Crime Library: Criminal Minds and Methods

The Piltdown Man Hoax and Mystery

The "Find" of the Century

In 1908, two road workers were digging in the gravel trench along a road near the village of Piltdown in Sussex, England. They were asked by solicitor and amateur archeologist Charles Dawson to look out for any unusual artifacts, including bones or fossils. After several days, the workers discovered some coconut-like fragment in the gravel and presented their findings to Dawson. Upon further inspection, Dawson allegedly determined that the artifact was a human skull.

Woodward's reconstruction of skull
Woodward's reconstruction of skull

In the fall of 1911, Dawson added to his discovery another larger piece of cranium bone, believed to be from the same skull he discovered earlier. Moreover, he found a piece of a hippopotamus tooth. Both pieces were discovered at the Piltdown site where he made his initial discovery. Sometime between 1908 and 1911, Dawson took his discoveries to a longtime acquaintance, Hastings jeweler W.J. Lewis Abbott. Abbott had some knowledge of ancient relics and was himself and avid collector of fossils. Thinking the artifacts important, he suggested that Dawson consult with experts.

Eventually Dawson took Abbotts advice. In February 1912, he contacted his friend, Arthur Smith Woodward, a paleoichthologist and custodian of the British Museums Natural History Department about the human skull fragments. Woodward was impressed with the artifacts and decided to examine the gravel beds in which they were found.

Charles Dawson, portrait
Charles Dawson, portrait

Dawson and Woodward employed the help of another man, Father Pierre Teilhard de Chardin, to help with the excavation of the Piltdown site. Teilhard was a Jesuit priest and theologian as well as a respected paleontologist. According to Richard Harters article, Piltdown Man: The Bogus Bones Caper, Teilhard was purportedly chosen to help at the site because he could be trusted not to make the find public.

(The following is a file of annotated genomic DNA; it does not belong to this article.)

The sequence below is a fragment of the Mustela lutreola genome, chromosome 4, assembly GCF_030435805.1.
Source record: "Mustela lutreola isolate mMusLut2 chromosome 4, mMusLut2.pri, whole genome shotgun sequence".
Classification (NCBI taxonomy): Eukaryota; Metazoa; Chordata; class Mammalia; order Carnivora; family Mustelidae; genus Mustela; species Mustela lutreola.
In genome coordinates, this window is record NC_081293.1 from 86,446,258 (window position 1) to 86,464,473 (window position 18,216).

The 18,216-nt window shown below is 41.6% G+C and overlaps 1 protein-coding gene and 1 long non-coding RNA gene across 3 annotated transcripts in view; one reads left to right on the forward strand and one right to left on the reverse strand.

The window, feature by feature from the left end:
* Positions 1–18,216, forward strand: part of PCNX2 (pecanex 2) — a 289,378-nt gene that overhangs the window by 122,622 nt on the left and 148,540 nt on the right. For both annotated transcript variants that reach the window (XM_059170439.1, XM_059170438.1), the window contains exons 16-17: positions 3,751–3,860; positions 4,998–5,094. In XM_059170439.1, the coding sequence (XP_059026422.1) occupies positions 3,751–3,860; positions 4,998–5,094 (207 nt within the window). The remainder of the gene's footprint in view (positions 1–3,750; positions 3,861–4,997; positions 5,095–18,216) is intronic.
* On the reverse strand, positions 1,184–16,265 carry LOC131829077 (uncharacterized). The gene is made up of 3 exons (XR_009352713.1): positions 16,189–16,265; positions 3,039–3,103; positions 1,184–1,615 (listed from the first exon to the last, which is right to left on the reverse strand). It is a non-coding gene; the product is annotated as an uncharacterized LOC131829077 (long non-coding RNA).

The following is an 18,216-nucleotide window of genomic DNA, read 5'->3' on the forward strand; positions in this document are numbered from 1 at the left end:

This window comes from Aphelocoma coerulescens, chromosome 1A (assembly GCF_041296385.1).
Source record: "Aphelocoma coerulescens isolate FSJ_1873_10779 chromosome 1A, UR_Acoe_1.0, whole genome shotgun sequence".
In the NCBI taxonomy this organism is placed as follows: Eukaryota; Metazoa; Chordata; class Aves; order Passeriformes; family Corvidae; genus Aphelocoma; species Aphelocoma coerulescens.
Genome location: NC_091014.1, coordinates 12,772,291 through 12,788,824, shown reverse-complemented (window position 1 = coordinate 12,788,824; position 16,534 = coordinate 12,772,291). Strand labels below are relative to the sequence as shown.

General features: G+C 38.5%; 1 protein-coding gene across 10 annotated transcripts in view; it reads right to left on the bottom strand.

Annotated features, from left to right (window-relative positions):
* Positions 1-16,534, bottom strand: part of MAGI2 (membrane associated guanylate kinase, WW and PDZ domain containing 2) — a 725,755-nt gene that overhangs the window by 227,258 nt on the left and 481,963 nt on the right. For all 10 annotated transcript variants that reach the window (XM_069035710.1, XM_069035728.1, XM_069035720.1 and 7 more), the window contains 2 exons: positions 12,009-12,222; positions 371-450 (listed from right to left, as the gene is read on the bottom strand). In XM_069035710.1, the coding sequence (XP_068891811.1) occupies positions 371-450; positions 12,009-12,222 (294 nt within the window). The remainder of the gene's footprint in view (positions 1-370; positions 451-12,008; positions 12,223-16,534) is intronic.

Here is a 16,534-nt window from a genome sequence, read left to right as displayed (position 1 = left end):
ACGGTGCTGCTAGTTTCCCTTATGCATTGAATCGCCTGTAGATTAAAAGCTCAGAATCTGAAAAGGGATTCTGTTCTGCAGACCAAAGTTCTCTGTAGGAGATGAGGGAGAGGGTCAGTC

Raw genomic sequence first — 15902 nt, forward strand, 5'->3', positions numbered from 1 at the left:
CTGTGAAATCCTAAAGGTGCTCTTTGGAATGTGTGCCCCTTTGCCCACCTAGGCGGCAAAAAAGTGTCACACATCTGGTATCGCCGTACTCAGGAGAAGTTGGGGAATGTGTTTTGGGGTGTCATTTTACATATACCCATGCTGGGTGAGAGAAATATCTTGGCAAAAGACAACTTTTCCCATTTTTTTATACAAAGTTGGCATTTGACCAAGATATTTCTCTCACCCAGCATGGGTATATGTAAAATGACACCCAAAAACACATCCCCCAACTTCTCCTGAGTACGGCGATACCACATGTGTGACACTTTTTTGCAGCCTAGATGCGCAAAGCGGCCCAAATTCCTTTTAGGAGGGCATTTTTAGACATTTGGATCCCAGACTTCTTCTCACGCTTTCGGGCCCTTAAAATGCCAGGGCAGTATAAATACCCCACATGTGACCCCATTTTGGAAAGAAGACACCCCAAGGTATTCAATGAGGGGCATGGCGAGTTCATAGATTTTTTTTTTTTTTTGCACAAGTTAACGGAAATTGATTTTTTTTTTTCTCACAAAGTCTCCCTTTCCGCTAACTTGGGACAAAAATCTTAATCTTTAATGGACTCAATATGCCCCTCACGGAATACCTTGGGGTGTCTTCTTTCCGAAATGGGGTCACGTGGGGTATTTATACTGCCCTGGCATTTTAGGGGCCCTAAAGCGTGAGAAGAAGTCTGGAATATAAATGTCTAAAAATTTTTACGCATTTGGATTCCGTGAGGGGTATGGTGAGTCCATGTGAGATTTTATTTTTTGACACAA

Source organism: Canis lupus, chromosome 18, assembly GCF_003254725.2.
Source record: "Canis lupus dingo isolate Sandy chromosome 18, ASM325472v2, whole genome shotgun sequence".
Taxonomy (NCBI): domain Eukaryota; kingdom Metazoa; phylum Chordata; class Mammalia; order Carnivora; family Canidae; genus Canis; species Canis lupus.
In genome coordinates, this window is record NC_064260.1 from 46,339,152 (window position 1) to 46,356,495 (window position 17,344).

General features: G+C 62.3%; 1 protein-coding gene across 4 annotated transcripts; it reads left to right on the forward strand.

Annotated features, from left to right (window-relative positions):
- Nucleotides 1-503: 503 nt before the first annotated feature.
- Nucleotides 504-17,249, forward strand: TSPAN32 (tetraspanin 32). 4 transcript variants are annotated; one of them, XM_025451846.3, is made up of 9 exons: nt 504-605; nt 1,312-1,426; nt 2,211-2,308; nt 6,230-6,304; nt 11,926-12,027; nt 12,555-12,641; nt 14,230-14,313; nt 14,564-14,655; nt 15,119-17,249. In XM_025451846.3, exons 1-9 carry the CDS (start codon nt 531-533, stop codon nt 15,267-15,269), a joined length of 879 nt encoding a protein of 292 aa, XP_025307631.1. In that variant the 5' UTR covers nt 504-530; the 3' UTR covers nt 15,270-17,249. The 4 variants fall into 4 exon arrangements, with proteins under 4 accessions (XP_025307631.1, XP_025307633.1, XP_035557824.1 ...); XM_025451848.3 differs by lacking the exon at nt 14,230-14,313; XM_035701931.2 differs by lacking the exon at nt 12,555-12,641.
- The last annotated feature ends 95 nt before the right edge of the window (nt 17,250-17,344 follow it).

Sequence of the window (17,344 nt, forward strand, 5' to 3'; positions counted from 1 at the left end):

That year, the three men and a laborer unearthed some unique objects at Piltdown. Some of the artifacts they discovered were the right half of an ape-like lower jawbone, several pieces of an early elephant molar, fossilized beaver and mastodon teeth, as well as more skull fragments. The men concurred that the ape-like jawbone belonged to the almost human-looking pieces of skull, a belief that was reinforced by the fact that they were found in close proximity of one another.

Bone fragments, unassembled
Bone fragments, unassembled

After analyzing the specimens, the men made a remarkable conclusion. They determined that the skull and jawbone fragments were from an ancient human ancestor, who served as the missing link between ape and man. They believed the Piltdown Man, as the bone fragments were later called, provided evidence that man had actually evolved from the ancestors of modern apes, which supported Darwins earlier theory of evolution. Moreover, according to an article by Shireen Gonzaga, the find confirmed the hypothesis that the brain was the first part of the human body to evolve. This contradicted all archeological evidence found up to that time.

Sketch of Piltdown Man
Sketch of Piltdown Man
 

In November 1912, news of the amazing discovery reached the press. It was an instant news sensation. After all, the Piltdown Man was considered to be the oldest human skeletal remains ever unearthed.

Dawson (l) & Woodward with skull
Dawson (l) & Woodward with skull
 

Several weeks later, Woodward and Dawson officially presented the Piltdown Man to a large audience at the Geological Society of London. They explained how they made their discovery and that they believed the skeletal remains were more than 500,000 years old. Many experts from related fields further supported their conclusion. However, despite the fact that experts confirmed the age and origin of the artifacts, there were others who challenged the prevailing viewpoint.

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